Senior citizens in Cincinnati, Ohio, are now able to connect with their loved ones during the coronavirus pandemic, thanks to a nonprofit group’s generous donation.
When community members began voicing concerns that over 1,000 seniors throughout Cincinnati and Hamilton County had no way of seeing their friends and family during the health crisis, the city decided to take action, according to WLWT.
Officials partnered with representatives from the United Way of Greater Cincinnati (UWGC) and then contacted national corporate giving initiative TCC Gives for help in finding an answer to the problem.
The answer came in the form of 25 iPads donated by TCC Gives, which were distributed on Monday to 20 retirement homes and nursing facilities in the area.
Thursday on Twitter, the UWGC shared photos of the seniors using the devices to visit with their loved ones.
Proud to partner w/ @TCCgives & @CityofCincy to deliver iPads to ~1,500 local seniors citizens at 20 facilities, so they can now virtually connect to their family/friends during #COVID19 https://t.co/1iKvqGA9Vb#ThankfulThursday #COVID19OhioReady #LiveUnited pic.twitter.com/Mj2MNCH71Y
— United Way Cincy (@UnitedWayGC) March 26, 2020
“TCC Gives is committed to strengthening communities and helping people,” the corporate giving initiative’s website stated.
“We want to empower employees and customers to make a difference by providing programs, resources and grant opportunities that encourage volunteerism, support charitable initiatives, and improve the communities we touch,” the site read.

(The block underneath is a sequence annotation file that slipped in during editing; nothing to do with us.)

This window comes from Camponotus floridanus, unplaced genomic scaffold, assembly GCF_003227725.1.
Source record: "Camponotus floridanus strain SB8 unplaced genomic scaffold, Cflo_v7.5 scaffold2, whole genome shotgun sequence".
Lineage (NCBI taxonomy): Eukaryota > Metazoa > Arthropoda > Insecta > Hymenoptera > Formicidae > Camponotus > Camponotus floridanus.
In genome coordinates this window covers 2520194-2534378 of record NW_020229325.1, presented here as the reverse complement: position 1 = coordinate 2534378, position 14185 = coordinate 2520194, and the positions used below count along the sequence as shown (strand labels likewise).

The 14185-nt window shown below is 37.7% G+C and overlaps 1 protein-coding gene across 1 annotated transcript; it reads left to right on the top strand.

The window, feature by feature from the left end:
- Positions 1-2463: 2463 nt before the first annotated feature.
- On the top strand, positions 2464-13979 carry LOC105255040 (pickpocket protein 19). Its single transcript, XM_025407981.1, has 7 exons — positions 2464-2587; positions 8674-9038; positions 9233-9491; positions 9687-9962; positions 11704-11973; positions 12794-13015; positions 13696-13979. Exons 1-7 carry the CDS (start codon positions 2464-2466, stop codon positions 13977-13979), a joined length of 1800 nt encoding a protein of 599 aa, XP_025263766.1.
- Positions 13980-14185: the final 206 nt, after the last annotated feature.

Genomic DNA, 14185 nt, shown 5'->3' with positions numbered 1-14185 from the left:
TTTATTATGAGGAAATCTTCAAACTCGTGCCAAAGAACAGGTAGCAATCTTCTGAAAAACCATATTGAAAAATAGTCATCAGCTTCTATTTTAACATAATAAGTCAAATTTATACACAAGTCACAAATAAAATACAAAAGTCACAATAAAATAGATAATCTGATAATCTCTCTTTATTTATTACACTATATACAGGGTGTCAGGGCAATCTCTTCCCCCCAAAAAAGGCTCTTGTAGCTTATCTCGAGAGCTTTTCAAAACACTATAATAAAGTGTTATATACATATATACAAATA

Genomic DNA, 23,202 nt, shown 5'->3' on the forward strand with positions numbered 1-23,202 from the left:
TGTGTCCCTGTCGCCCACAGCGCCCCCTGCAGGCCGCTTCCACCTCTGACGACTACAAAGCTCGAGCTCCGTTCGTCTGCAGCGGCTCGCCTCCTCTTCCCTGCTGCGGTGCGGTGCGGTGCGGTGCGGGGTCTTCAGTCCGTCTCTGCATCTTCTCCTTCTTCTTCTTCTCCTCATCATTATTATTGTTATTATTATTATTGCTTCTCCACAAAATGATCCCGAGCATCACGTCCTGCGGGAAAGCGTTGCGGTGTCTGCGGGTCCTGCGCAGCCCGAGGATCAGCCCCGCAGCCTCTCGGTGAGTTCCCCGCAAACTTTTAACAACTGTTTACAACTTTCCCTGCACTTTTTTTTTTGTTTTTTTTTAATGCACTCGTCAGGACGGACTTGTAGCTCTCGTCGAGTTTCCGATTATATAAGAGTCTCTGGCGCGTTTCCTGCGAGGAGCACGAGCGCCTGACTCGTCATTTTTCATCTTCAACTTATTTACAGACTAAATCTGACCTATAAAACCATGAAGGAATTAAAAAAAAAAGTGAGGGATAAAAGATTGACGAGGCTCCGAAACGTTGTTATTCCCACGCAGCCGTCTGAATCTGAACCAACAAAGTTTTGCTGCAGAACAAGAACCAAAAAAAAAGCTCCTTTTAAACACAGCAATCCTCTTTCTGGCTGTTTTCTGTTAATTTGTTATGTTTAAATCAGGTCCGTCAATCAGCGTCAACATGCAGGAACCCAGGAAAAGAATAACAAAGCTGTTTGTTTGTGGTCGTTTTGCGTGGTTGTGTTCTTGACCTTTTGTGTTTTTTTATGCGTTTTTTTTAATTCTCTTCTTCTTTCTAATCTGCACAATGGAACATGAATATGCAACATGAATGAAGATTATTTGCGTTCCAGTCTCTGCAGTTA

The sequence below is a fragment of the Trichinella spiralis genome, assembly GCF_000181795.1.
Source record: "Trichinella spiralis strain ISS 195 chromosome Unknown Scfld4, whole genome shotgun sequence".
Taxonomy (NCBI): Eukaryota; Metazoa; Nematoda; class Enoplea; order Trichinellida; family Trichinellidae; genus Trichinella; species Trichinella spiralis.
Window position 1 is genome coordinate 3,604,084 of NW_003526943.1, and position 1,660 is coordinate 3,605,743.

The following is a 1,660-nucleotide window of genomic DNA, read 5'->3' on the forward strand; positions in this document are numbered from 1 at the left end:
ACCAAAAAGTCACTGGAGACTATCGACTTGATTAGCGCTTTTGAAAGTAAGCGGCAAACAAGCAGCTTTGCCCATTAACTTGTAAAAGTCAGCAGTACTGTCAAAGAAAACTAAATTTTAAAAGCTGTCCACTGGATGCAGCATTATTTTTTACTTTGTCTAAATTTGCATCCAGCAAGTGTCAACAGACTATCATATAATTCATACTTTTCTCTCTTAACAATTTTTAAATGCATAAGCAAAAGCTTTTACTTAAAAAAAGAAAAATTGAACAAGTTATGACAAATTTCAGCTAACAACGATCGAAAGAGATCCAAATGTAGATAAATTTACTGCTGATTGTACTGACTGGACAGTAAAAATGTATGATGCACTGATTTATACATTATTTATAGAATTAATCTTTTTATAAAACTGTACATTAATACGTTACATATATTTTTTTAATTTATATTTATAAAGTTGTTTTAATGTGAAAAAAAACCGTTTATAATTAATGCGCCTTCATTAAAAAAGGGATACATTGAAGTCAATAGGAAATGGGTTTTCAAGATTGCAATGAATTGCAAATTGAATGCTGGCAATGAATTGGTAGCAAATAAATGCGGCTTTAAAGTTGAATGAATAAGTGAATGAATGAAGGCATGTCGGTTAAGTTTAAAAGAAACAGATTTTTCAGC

Mayor John Cranley praised the organization in a press release Wednesday for stepping up to help those who need extra protection during the ongoing pandemic.
“Providing technology to connect seniors to their loved ones who they would otherwise have no means to contact speaks volumes about our city. Let’s continue to take care of each other,” he said.
Sarah Steffen from the Little Sisters of the Poor facility noted that the technology has already made a positive impact on their residents’ moods.
“We are able to use these tablets to let families and residents visit virtually. It is keeping spirits and smiles up! Thank you,” she commented.
UWGC President and CEO Moira Weir said she was proud to be part of an organization that was able to meet the needs of people who felt disconnected from their loved ones.
“This is a really challenging time for many people, especially the elderly in our community, and we’re committed to showing up for them quickly,” she concluded.